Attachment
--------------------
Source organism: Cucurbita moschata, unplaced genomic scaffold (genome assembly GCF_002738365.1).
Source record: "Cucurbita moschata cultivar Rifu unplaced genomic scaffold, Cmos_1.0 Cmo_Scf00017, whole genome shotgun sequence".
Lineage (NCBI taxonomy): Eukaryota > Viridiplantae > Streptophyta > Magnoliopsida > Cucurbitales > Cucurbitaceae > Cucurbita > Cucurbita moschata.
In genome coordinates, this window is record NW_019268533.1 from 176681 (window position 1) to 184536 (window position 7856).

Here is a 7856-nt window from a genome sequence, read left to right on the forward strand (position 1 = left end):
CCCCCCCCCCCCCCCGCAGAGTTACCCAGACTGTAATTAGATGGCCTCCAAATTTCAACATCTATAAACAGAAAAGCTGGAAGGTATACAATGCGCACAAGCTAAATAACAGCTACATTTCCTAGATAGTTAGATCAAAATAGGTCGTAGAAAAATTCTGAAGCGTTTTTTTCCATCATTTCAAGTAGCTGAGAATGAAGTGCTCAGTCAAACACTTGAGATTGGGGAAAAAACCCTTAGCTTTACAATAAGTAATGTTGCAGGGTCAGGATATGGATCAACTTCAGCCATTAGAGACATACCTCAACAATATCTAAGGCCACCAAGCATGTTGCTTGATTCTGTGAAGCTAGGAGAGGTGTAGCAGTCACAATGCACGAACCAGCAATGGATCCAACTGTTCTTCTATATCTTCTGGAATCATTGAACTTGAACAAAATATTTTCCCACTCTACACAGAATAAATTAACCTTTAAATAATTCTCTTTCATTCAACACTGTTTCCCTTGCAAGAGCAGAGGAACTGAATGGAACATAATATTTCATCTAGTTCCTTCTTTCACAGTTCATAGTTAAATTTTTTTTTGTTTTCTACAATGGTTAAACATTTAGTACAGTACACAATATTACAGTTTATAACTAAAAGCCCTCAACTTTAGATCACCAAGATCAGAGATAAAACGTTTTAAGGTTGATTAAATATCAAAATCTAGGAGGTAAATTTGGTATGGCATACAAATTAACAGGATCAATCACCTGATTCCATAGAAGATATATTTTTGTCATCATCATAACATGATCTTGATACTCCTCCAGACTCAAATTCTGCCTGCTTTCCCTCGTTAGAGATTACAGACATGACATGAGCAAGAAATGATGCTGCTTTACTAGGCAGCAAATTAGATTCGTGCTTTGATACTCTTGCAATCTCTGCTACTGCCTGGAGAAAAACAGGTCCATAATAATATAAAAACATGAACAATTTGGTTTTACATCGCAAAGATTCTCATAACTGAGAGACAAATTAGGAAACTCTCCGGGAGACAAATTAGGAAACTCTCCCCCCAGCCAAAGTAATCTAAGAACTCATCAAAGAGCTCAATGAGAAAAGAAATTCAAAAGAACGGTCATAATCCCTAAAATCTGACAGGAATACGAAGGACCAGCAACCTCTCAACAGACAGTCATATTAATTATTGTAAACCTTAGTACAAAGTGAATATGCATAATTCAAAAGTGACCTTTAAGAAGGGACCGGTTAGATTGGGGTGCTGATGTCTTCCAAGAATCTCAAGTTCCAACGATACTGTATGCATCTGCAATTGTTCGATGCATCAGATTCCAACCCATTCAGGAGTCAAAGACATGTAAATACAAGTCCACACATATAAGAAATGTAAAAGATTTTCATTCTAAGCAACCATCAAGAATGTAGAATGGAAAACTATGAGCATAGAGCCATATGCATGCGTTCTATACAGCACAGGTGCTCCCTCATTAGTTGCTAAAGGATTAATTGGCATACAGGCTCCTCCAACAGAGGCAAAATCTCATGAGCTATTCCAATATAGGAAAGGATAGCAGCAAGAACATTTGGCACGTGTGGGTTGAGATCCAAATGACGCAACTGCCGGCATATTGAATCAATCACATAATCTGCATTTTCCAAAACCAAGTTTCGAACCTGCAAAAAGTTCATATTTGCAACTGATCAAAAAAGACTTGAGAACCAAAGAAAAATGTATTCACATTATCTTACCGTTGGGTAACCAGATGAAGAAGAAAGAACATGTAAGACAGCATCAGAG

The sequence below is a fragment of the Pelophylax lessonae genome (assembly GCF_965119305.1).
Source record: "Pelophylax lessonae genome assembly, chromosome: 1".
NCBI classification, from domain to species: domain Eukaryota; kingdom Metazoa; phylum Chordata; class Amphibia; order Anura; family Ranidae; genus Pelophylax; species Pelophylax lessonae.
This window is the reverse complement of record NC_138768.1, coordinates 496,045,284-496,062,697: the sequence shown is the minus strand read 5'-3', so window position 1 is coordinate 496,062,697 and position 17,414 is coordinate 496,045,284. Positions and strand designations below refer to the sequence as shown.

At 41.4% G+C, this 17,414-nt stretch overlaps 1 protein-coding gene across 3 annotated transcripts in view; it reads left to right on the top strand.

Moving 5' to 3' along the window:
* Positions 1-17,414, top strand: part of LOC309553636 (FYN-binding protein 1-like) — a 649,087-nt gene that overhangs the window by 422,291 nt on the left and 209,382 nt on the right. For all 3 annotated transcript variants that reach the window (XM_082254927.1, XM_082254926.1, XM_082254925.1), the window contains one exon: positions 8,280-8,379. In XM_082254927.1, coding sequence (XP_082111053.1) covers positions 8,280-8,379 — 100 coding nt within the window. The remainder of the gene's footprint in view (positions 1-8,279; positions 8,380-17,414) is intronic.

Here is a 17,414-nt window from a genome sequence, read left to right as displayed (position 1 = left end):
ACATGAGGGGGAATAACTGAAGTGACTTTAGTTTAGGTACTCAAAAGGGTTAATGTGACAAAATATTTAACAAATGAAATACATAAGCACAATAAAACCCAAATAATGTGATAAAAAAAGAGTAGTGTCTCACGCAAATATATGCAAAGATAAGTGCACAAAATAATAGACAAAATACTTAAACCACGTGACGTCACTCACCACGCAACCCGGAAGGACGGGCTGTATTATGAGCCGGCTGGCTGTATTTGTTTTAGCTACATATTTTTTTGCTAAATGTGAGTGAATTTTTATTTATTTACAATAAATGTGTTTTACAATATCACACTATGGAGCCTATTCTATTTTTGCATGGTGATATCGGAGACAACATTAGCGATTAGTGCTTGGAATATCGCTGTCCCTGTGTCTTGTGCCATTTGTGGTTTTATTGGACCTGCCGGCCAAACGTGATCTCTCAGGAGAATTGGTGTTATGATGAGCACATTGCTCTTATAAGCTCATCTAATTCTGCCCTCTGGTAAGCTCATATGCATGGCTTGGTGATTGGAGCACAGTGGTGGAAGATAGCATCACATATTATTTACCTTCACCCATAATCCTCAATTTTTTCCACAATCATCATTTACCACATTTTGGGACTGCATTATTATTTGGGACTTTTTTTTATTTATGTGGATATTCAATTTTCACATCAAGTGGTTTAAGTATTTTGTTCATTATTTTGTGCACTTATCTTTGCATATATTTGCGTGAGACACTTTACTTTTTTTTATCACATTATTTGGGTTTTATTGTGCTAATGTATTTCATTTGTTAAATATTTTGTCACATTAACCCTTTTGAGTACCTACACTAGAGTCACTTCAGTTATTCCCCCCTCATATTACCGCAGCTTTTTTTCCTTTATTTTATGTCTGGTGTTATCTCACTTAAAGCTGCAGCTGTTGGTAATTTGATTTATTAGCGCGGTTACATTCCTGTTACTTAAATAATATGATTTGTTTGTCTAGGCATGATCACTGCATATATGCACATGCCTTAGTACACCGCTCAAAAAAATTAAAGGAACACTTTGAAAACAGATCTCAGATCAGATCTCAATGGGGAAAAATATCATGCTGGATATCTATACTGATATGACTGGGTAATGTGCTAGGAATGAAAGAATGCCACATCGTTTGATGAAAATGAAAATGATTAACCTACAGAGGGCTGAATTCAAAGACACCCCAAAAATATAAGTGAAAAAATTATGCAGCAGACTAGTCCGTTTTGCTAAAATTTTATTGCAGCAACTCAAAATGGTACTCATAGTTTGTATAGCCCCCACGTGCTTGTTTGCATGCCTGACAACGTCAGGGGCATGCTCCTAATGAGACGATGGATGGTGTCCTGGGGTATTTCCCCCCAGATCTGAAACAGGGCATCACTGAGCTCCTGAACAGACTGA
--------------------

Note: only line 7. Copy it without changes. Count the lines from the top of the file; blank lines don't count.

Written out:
The sequence below is a fragment of the Pelophylax lessonae genome (assembly GCF_965119305.1).